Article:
End the cult of cuteness with Mr Men
It's never a good idea when your company's sales rely too much on a single product. And when that product, however popular, is in its fourth decade, you are tempting fate. That's the situation in which Sanrio, the Japanese children's cartoon powerhouse, finds itself when its biggest star, Hello Kitty, accounts for 80 per cent of overseas revenue and 60 per cent domestically.
So investors heaved a sigh of relief and the company's depressed stocks shot up last week when it announced it was buying the rights to Roger Hargreaves' classic Mr Men and Little Miss children's series, currently owned by the beleaguered British media firm Chorion. That is none too soon, and not only from an investment point of view.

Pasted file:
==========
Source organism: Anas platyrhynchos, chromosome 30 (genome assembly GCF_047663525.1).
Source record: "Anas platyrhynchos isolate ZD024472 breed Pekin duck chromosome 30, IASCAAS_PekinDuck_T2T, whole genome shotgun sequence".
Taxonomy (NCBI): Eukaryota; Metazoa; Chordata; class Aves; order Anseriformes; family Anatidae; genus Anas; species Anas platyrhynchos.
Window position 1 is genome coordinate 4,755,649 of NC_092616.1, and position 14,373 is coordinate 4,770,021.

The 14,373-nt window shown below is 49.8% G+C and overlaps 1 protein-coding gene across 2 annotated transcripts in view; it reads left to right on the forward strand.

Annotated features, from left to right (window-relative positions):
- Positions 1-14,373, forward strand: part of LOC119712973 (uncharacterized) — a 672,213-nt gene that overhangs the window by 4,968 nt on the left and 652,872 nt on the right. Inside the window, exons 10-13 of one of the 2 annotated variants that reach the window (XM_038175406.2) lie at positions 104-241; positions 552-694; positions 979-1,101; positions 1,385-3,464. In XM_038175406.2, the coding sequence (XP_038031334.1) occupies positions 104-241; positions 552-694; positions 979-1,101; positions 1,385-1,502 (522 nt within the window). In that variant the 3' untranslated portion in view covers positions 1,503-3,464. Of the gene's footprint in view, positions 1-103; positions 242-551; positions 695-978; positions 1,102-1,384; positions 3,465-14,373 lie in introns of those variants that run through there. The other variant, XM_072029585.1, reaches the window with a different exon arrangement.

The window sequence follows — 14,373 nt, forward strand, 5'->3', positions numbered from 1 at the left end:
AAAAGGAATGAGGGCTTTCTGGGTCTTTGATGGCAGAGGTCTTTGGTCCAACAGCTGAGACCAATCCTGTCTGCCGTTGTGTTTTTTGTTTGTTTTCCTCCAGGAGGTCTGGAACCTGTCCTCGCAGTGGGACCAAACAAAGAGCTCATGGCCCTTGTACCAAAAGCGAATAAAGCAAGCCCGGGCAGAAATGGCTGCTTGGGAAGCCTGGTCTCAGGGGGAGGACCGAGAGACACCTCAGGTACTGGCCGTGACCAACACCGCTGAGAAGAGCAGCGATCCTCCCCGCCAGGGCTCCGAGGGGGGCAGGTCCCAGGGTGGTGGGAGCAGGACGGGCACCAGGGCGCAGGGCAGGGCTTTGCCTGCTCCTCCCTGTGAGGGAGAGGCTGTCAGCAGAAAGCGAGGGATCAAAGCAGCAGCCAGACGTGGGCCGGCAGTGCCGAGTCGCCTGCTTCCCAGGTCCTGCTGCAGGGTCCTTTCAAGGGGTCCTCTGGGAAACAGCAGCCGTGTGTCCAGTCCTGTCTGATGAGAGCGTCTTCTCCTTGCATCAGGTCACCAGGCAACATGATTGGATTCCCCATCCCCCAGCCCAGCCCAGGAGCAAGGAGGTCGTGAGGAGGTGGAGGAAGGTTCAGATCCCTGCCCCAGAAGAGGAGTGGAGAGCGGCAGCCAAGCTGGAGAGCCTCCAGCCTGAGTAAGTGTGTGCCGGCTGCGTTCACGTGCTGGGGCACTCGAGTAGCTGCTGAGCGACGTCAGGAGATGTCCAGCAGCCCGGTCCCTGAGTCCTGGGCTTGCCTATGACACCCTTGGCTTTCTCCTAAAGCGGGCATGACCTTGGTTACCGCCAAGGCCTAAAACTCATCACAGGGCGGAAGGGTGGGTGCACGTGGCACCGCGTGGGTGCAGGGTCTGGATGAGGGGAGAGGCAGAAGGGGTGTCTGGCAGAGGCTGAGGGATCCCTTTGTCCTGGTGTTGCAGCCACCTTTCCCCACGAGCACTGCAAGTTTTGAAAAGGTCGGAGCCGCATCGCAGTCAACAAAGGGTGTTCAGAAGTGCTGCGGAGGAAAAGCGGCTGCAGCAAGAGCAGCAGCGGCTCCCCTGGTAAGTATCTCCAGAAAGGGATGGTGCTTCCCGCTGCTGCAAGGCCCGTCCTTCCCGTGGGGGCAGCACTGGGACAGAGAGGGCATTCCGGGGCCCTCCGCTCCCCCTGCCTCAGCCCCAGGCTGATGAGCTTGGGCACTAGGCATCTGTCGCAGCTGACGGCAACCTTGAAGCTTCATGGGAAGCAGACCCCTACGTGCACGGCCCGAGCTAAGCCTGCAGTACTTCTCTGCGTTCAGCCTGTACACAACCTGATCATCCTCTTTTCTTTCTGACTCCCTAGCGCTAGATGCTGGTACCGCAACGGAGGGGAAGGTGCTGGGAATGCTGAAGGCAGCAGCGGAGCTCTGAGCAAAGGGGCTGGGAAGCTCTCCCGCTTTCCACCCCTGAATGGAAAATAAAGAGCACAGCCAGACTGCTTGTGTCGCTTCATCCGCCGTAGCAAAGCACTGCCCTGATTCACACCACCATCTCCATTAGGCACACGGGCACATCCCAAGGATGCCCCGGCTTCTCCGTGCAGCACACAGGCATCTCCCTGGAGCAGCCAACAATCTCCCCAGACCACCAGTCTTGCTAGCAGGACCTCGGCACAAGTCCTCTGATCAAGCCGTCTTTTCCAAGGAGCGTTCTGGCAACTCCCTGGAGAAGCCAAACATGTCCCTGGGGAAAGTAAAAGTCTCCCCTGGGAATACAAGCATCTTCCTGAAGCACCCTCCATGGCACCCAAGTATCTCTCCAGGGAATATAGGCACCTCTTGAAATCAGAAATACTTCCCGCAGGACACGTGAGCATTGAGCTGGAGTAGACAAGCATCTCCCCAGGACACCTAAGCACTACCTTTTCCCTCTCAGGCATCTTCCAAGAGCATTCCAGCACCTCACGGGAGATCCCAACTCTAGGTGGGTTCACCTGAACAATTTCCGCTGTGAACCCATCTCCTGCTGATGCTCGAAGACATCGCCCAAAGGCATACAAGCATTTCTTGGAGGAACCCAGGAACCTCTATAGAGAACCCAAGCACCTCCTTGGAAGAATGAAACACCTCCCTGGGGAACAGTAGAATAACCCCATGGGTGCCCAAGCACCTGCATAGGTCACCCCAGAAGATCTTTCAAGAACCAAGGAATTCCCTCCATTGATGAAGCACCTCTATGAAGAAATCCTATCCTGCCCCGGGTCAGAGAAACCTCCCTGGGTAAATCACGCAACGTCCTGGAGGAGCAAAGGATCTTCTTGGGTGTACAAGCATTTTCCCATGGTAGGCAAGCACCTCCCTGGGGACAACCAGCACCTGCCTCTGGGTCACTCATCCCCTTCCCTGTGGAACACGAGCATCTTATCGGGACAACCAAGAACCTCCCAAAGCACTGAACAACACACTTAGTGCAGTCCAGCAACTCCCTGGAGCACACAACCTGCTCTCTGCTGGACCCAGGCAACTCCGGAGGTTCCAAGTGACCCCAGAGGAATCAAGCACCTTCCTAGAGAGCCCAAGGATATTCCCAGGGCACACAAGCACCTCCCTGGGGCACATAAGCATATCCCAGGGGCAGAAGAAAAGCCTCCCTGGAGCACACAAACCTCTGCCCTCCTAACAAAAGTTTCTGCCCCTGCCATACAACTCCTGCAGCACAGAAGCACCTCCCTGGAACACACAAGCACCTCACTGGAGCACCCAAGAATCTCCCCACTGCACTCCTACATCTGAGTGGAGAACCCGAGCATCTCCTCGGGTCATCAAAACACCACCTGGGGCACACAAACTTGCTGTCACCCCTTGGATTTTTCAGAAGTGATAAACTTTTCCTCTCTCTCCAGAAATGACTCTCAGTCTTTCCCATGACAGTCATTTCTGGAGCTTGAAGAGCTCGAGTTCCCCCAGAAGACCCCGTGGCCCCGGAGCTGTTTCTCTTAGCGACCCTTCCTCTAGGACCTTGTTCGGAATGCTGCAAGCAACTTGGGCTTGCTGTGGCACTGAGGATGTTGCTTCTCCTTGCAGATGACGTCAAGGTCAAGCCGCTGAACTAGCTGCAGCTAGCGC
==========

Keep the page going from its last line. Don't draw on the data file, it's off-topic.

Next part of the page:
Parents know how the world-conquering mouthless cat, born in the early 1970s, has been infantilising generations of children, especially girls, in Japan, Hong Kong and elsewhere. While those Hargreaves characters have helped countless young children learn their English vocabulary, their Sanrio counterparts have the effect of fetishising cuteness as a model for social behaviour.
Hello Kitty, and her Sanrio cousins My Melody (a rabbit), Keroppi (a frog), and Badtz-Maru (a penguin), among others, have been the epitome of cute - a dominant cultural and marketing trend, from fashion to toys, in Japan. Given the undue influence of Japanese pop culture in Hong Kong, the cult of cuteness, if sometimes amusing, has had an unwholesome impact on children, especially girls, here.
Western feminists may fret about how pink princesses and Barbie dolls impose unrealistic standards of femininity on girls; in Asia, parents have cute Japanese cartoon characters to worry about.
But if some Japanese Mr Men and Little Miss Sunshine can get young children learning new words instead of dressing up like cute dolls, that is something to celebrate.